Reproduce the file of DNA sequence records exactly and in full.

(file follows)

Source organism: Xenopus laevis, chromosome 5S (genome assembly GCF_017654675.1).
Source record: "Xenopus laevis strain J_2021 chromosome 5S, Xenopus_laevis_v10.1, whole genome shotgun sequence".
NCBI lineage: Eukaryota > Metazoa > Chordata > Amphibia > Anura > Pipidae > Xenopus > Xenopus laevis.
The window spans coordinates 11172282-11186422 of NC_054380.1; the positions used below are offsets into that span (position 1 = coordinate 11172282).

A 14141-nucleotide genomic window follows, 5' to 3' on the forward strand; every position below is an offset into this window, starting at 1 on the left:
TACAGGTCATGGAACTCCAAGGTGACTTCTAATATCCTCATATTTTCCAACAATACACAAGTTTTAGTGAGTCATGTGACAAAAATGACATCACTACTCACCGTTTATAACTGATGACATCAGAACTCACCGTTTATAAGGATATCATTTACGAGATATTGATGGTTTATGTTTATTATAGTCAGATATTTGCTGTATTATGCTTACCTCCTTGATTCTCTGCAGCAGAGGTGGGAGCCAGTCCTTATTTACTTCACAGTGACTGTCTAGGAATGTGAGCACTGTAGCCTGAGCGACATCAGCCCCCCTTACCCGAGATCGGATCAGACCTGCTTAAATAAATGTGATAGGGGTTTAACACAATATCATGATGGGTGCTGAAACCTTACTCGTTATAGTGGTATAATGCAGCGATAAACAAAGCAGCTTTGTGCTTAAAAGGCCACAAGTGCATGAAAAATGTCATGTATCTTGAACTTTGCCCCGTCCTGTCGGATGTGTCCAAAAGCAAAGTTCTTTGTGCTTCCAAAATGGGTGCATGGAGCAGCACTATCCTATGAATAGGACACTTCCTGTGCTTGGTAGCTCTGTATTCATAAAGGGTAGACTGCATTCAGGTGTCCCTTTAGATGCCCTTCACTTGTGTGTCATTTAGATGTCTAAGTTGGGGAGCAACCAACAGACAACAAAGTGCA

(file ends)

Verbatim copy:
Source organism: Xenopus laevis, chromosome 5S (genome assembly GCF_017654675.1).
Source record: "Xenopus laevis strain J_2021 chromosome 5S, Xenopus_laevis_v10.1, whole genome shotgun sequence".
NCBI lineage: Eukaryota > Metazoa > Chordata > Amphibia > Anura > Pipidae > Xenopus > Xenopus laevis.
The window spans coordinates 11172282-11186422 of NC_054380.1; the positions used below are offsets into that span (position 1 = coordinate 11172282).

A 14141-nucleotide genomic window follows, 5' to 3' on the forward strand; every position below is an offset into this window, starting at 1 on the left:
TACAGGTCATGGAACTCCAAGGTGACTTCTAATATCCTCATATTTTCCAACAATACACAAGTTTTAGTGAGTCATGTGACAAAAATGACATCACTACTCACCGTTTATAACTGATGACATCAGAACTCACCGTTTATAAGGATATCATTTACGAGATATTGATGGTTTATGTTTATTATAGTCAGATATTTGCTGTATTATGCTTACCTCCTTGATTCTCTGCAGCAGAGGTGGGAGCCAGTCCTTATTTACTTCACAGTGACTGTCTAGGAATGTGAGCACTGTAGCCTGAGCGACATCAGCCCCCCTTACCCGAGATCGGATCAGACCTGCTTAAATAAATGTGATAGGGGTTTAACACAATATCATGATGGGTGCTGAAACCTTACTCGTTATAGTGGTATAATGCAGCGATAAACAAAGCAGCTTTGTGCTTAAAAGGCCACAAGTGCATGAAAAATGTCATGTATCTTGAACTTTGCCCCGTCCTGTCGGATGTGTCCAAAAGCAAAGTTCTTTGTGCTTCCAAAATGGGTGCATGGAGCAGCACTATCCTATGAATAGGACACTTCCTGTGCTTGGTAGCTCTGTATTCATAAAGGGTAGACTGCATTCAGGTGTCCCTTTAGATGCCCTTCACTTGTGTGTCATTTAGATGTCTAAGTTGGGGAGCAACCAACAGACAACAAAGTGCA